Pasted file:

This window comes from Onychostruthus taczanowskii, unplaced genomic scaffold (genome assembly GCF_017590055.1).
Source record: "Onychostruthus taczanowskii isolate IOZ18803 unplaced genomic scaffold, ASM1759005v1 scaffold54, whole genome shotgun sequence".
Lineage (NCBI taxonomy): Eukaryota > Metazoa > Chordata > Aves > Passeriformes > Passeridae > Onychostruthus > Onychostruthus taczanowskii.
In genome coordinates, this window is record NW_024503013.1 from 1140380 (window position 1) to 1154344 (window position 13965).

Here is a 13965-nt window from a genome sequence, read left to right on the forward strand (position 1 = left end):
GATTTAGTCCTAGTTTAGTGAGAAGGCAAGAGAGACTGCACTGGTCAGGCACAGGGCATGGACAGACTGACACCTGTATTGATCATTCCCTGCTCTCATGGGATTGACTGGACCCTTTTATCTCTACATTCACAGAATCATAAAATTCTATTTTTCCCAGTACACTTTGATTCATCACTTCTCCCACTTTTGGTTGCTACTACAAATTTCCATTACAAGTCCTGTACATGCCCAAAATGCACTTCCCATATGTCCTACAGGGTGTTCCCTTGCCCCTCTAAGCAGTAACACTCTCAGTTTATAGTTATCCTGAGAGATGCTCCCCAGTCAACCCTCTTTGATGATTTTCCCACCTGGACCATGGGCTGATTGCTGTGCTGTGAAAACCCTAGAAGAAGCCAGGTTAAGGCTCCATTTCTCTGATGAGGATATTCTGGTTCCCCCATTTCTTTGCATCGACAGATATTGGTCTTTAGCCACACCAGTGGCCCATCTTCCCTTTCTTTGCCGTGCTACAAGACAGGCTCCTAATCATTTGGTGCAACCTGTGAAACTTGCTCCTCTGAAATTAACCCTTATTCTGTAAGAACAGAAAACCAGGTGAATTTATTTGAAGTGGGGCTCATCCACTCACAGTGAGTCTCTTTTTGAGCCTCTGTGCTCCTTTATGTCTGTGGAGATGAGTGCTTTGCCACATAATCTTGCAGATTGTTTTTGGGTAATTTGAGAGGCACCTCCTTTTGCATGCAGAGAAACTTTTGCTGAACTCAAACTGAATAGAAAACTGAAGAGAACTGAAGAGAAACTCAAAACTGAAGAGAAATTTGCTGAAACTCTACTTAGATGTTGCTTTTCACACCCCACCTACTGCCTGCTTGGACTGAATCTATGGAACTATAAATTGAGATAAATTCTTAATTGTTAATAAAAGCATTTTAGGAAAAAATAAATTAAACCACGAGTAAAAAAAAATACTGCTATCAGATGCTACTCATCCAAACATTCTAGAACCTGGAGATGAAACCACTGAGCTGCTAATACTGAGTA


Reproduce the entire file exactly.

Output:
This window comes from Onychostruthus taczanowskii, unplaced genomic scaffold (genome assembly GCF_017590055.1).
Source record: "Onychostruthus taczanowskii isolate IOZ18803 unplaced genomic scaffold, ASM1759005v1 scaffold54, whole genome shotgun sequence".
Lineage (NCBI taxonomy): Eukaryota > Metazoa > Chordata > Aves > Passeriformes > Passeridae > Onychostruthus > Onychostruthus taczanowskii.
In genome coordinates, this window is record NW_024503013.1 from 1140380 (window position 1) to 1154344 (window position 13965).

Here is a 13965-nt window from a genome sequence, read left to right on the forward strand (position 1 = left end):
GATTTAGTCCTAGTTTAGTGAGAAGGCAAGAGAGACTGCACTGGTCAGGCACAGGGCATGGACAGACTGACACCTGTATTGATCATTCCCTGCTCTCATGGGATTGACTGGACCCTTTTATCTCTACATTCACAGAATCATAAAATTCTATTTTTCCCAGTACACTTTGATTCATCACTTCTCCCACTTTTGGTTGCTACTACAAATTTCCATTACAAGTCCTGTACATGCCCAAAATGCACTTCCCATATGTCCTACAGGGTGTTCCCTTGCCCCTCTAAGCAGTAACACTCTCAGTTTATAGTTATCCTGAGAGATGCTCCCCAGTCAACCCTCTTTGATGATTTTCCCACCTGGACCATGGGCTGATTGCTGTGCTGTGAAAACCCTAGAAGAAGCCAGGTTAAGGCTCCATTTCTCTGATGAGGATATTCTGGTTCCCCCATTTCTTTGCATCGACAGATATTGGTCTTTAGCCACACCAGTGGCCCATCTTCCCTTTCTTTGCCGTGCTACAAGACAGGCTCCTAATCATTTGGTGCAACCTGTGAAACTTGCTCCTCTGAAATTAACCCTTATTCTGTAAGAACAGAAAACCAGGTGAATTTATTTGAAGTGGGGCTCATCCACTCACAGTGAGTCTCTTTTTGAGCCTCTGTGCTCCTTTATGTCTGTGGAGATGAGTGCTTTGCCACATAATCTTGCAGATTGTTTTTGGGTAATTTGAGAGGCACCTCCTTTTGCATGCAGAGAAACTTTTGCTGAACTCAAACTGAATAGAAAACTGAAGAGAACTGAAGAGAAACTCAAAACTGAAGAGAAATTTGCTGAAACTCTACTTAGATGTTGCTTTTCACACCCCACCTACTGCCTGCTTGGACTGAATCTATGGAACTATAAATTGAGATAAATTCTTAATTGTTAATAAAAGCATTTTAGGAAAAAATAAATTAAACCACGAGTAAAAAAAAATACTGCTATCAGATGCTACTCATCCAAACATTCTAGAACCTGGAGATGAAACCACTGAGCTGCTAATACTGAGTA